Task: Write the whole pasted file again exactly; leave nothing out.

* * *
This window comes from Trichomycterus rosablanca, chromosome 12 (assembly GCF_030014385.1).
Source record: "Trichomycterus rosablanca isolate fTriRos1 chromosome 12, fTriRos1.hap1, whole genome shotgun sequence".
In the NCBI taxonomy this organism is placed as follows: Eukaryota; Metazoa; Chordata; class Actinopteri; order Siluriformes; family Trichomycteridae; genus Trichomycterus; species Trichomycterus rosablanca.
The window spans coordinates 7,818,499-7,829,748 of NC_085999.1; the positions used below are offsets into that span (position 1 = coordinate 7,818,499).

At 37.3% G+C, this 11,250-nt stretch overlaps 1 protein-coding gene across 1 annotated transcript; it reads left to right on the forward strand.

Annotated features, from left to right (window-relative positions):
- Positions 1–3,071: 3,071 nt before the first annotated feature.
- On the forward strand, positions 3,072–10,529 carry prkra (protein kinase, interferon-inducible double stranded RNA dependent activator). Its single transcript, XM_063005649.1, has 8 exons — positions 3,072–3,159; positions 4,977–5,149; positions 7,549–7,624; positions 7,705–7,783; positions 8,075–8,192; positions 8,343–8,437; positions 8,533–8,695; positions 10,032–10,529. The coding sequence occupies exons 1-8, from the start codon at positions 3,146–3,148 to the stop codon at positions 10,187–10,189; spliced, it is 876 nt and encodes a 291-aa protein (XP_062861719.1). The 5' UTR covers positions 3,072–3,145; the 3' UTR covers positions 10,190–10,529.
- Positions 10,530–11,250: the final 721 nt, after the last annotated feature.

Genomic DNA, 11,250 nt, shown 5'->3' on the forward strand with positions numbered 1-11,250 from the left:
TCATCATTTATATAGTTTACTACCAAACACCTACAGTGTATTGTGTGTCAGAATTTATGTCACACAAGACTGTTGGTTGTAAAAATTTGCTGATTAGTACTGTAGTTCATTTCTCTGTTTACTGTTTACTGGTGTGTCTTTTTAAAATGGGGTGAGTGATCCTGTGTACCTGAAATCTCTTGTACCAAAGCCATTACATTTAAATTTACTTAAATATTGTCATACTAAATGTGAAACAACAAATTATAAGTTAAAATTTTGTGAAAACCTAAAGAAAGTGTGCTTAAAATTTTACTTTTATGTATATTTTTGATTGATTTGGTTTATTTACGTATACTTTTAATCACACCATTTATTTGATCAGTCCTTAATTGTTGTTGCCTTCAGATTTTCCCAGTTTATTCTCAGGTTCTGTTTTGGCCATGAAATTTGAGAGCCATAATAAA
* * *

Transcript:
This window comes from Trichomycterus rosablanca, chromosome 12 (assembly GCF_030014385.1).
Source record: "Trichomycterus rosablanca isolate fTriRos1 chromosome 12, fTriRos1.hap1, whole genome shotgun sequence".
In the NCBI taxonomy this organism is placed as follows: Eukaryota; Metazoa; Chordata; class Actinopteri; order Siluriformes; family Trichomycteridae; genus Trichomycterus; species Trichomycterus rosablanca.
The window spans coordinates 7,818,499-7,829,748 of NC_085999.1; the positions used below are offsets into that span (position 1 = coordinate 7,818,499).

At 37.3% G+C, this 11,250-nt stretch overlaps 1 protein-coding gene across 1 annotated transcript; it reads left to right on the forward strand.

Annotated features, from left to right (window-relative positions):
- Positions 1–3,071: 3,071 nt before the first annotated feature.
- On the forward strand, positions 3,072–10,529 carry prkra (protein kinase, interferon-inducible double stranded RNA dependent activator). Its single transcript, XM_063005649.1, has 8 exons — positions 3,072–3,159; positions 4,977–5,149; positions 7,549–7,624; positions 7,705–7,783; positions 8,075–8,192; positions 8,343–8,437; positions 8,533–8,695; positions 10,032–10,529. The coding sequence occupies exons 1-8, from the start codon at positions 3,146–3,148 to the stop codon at positions 10,187–10,189; spliced, it is 876 nt and encodes a 291-aa protein (XP_062861719.1). The 5' UTR covers positions 3,072–3,145; the 3' UTR covers positions 10,190–10,529.
- Positions 10,530–11,250: the final 721 nt, after the last annotated feature.

Genomic DNA, 11,250 nt, shown 5'->3' on the forward strand with positions numbered 1-11,250 from the left:
TCATCATTTATATAGTTTACTACCAAACACCTACAGTGTATTGTGTGTCAGAATTTATGTCACACAAGACTGTTGGTTGTAAAAATTTGCTGATTAGTACTGTAGTTCATTTCTCTGTTTACTGTTTACTGGTGTGTCTTTTTAAAATGGGGTGAGTGATCCTGTGTACCTGAAATCTCTTGTACCAAAGCCATTACATTTAAATTTACTTAAATATTGTCATACTAAATGTGAAACAACAAATTATAAGTTAAAATTTTGTGAAAACCTAAAGAAAGTGTGCTTAAAATTTTACTTTTATGTATATTTTTGATTGATTTGGTTTATTTACGTATACTTTTAATCACACCATTTATTTGATCAGTCCTTAATTGTTGTTGCCTTCAGATTTTCCCAGTTTATTCTCAGGTTCTGTTTTGGCCATGAAATTTGAGAGCCATAATAAA